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LPC Biennial Convention: Basic Income Supplement proposal

I figured with a month and a bit to go to the LPC Biennial Convention in Montreal, which will be crafting and formulating policy resolutions among other things (and which, assuming I’m accredited, I will be there covering it as a blogger) I’d start focusing on a few things and ideas that interest me and which I think should/could be a major topic leading up to the Convention.  The Basic Income Supplement proposal will be the first one I look at.

What is it you may ask? Basically this:

A basic income supplement (BIS) is a direct way of dramatically reducing or eliminating poverty in Canada by ensuring that all Canadians have access to the financial resources they need to secure safe housing, food, and a reasonable standard of living. It would be administered through the federal income tax system.The idea is often referred to as a guaranteed annual income (GAI), a guaranteed minimum income, a negative income tax or simply as a basic income…

We have already embraced the idea of a basic income for children and seniors: the National Child Benefit Supplement for low income families with children and the Guaranteed Income Supplement for low income seniors are similar to a basic income supplement administered through the federal tax system.

A basic income supplement is a logical next step for Canada to take, to ensure that all Canadians have that support. Canadians from many different political parties support the idea of a basic income supplement.

If you look through the articles below the above particular quote, you’ll see that folks like Conservative Senator Hugh Seagal supports this, and there are other articles both for and against and in between on the idea of the BIS.

The idea is currently being championed to get passed at the Biennial by Jesse Helmer, a Liberal blogger who’s taken a bit of a break from blogging, but who is quite active in the Party… and someone I can tell you from crossing paths (and swords) with him before that he isn’t one of those Liberals I’d place on the left side of the Party. However, this idea I think is one that many “progressive” Liberals could support, and one on which first blush I think I could support as well.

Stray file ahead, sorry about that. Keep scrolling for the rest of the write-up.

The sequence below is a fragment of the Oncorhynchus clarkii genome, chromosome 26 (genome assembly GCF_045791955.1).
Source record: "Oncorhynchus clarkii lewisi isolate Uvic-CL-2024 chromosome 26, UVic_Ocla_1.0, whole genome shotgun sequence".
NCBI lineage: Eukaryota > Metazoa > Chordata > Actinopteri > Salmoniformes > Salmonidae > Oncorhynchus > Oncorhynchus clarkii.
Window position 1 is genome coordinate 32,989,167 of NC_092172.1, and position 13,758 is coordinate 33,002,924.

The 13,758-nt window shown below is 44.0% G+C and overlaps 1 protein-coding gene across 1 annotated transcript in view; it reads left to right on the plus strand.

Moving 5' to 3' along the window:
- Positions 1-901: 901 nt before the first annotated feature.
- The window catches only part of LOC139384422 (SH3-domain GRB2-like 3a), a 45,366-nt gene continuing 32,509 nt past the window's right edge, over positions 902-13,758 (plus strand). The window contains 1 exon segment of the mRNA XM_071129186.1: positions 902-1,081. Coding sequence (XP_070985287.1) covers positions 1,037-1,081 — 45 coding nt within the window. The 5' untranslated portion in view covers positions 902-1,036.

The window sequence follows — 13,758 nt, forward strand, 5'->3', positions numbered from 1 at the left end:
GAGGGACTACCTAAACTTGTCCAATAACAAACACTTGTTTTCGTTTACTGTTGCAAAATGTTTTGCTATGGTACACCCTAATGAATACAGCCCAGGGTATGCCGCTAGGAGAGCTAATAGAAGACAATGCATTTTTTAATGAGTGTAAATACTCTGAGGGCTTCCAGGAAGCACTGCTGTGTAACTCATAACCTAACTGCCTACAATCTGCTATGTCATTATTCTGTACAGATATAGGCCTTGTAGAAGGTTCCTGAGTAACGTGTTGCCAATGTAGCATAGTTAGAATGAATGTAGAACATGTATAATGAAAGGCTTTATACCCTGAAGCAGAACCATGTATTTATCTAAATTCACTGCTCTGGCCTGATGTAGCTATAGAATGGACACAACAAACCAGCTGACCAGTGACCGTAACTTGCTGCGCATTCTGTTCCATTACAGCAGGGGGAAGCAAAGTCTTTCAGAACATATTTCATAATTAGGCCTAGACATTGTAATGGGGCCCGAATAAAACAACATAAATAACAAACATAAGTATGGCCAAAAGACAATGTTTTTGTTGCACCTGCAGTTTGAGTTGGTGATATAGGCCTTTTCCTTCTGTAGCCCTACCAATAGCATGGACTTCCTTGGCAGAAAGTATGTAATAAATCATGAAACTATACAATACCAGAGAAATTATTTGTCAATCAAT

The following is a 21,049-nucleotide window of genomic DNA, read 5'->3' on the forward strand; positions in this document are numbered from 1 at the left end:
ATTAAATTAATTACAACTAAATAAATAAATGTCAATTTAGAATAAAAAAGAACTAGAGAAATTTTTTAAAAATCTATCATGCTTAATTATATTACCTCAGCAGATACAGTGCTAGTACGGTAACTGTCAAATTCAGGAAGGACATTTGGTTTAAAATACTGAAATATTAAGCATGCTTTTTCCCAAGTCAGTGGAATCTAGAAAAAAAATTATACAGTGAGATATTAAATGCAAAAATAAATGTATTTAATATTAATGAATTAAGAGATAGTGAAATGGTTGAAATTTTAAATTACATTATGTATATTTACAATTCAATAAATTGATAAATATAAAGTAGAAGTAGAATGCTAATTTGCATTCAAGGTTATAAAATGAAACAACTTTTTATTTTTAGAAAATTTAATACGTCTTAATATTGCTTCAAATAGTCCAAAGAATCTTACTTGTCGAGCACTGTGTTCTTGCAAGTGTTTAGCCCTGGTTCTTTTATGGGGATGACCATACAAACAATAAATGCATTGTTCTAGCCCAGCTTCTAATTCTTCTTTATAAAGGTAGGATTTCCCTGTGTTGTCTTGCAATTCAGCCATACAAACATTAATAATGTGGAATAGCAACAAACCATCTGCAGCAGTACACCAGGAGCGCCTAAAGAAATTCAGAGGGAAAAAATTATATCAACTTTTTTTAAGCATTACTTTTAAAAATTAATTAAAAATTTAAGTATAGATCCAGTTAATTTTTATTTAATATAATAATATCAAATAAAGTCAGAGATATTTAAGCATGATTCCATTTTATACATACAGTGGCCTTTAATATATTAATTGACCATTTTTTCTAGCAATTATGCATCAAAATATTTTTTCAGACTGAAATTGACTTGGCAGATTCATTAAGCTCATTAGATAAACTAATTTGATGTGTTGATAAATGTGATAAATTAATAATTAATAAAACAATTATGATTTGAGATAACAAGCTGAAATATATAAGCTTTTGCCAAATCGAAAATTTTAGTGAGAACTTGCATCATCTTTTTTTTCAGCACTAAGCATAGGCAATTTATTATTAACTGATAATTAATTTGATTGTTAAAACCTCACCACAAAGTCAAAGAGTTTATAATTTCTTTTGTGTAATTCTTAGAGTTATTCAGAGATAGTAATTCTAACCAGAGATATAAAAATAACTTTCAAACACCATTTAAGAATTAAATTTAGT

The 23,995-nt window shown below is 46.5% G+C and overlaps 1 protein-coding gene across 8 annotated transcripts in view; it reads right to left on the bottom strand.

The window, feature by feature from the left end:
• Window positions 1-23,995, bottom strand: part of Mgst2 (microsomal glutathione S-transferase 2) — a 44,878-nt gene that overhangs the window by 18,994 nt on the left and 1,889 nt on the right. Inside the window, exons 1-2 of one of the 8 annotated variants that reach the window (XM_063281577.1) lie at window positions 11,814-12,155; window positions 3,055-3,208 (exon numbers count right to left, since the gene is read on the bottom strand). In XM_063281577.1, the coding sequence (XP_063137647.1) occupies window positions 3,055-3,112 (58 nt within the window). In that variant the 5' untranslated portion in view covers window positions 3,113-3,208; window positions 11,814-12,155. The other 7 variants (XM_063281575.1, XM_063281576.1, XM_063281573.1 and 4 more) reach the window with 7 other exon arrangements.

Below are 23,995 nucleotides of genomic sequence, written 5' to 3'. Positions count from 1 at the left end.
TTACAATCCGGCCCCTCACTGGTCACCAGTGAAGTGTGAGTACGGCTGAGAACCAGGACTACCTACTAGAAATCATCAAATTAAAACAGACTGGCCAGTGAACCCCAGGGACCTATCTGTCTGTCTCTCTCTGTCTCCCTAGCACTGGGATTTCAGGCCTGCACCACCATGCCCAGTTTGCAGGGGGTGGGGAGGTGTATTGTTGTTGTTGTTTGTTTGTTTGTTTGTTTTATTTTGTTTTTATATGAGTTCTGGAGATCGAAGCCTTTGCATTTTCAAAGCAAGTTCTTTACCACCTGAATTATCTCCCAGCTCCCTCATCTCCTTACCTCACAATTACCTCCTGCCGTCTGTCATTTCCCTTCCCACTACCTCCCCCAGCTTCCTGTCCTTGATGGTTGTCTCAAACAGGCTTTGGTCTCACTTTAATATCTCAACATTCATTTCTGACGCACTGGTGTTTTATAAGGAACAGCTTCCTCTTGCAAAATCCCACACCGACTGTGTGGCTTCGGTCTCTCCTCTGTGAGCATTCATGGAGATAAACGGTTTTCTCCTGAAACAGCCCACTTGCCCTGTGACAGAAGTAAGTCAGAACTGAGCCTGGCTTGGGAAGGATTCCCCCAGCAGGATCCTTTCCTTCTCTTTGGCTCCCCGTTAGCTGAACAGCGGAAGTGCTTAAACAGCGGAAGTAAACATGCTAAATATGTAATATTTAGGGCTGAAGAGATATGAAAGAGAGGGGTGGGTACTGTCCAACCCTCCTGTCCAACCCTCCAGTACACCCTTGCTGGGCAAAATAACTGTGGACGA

If you wish more information on the Basic Income Supplement idea, or how you might help get it passed at the Biennial, please email Jesse at his address for more info.


3 comments to LPC Biennial Convention: Basic Income Supplement proposal

  • Sitting tantalizingly in a warehouse in Winnipeg are 2,000 boxes of information about one of the most fascinating social policy experiments in Canadian history.–goar-anti-poverty-success-airbrushed-out

    The experiment began in 1974. It was designed to test the concept of a guaranteed annual income in a small, fairly typical, community. Dauphin, a rural municipality of 13,000 midway between Winnipeg and Regina, was chosen at the behest of former Manitoba premier Ed Schreyer.

    The city’s low-income residents were lifted and kept out of poverty, using a negative income tax. (Canada Revenue Agency topped up their income if it fell below the poverty line.) They could use the money as they chose.


    Here is what Forget’s research has already shown:

    • During the GAI experiment, Dauphin had a dramatically lower rate of hospital admissions than similar communities in Manitoba.

    • Its high-school dropout rate fell and stayed down for a generation.

    • It had fewer accidents, serious injuries, arrests and convictions.

    • Consultations for mental illness declined.

    • And, contrary to policy-makers’ fears, people in Dauphin did not stop working or reduce their hours to get “free” money from the government.